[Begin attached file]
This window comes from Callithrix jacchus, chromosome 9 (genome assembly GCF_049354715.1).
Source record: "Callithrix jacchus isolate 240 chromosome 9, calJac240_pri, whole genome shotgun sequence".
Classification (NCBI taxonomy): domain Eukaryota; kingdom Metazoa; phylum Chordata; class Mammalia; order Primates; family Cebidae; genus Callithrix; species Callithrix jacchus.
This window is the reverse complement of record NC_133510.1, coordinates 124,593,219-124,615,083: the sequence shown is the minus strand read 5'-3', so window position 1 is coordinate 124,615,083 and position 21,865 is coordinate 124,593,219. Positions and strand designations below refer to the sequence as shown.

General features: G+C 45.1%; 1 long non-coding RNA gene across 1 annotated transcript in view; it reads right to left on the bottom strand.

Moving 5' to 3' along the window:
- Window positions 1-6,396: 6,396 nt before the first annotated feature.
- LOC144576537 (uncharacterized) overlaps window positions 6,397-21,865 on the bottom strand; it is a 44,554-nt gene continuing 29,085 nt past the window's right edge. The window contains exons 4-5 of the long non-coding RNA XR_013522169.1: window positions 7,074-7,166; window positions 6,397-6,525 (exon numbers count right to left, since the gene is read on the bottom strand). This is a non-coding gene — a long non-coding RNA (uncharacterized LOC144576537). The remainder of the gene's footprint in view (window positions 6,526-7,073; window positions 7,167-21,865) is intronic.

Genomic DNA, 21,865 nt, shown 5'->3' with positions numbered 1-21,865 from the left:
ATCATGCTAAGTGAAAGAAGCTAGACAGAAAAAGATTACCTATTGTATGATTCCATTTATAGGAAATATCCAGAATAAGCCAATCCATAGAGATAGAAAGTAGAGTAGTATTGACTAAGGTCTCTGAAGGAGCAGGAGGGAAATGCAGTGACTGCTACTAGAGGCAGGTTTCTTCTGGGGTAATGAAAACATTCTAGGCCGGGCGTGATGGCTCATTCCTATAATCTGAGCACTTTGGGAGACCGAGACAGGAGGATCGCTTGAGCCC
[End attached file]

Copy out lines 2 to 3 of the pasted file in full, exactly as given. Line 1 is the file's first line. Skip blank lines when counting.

Source record: "Callithrix jacchus isolate 240 chromosome 9, calJac240_pri, whole genome shotgun sequence".
Classification (NCBI taxonomy): domain Eukaryota; kingdom Metazoa; phylum Chordata; class Mammalia; order Primates; family Cebidae; genus Callithrix; species Callithrix jacchus.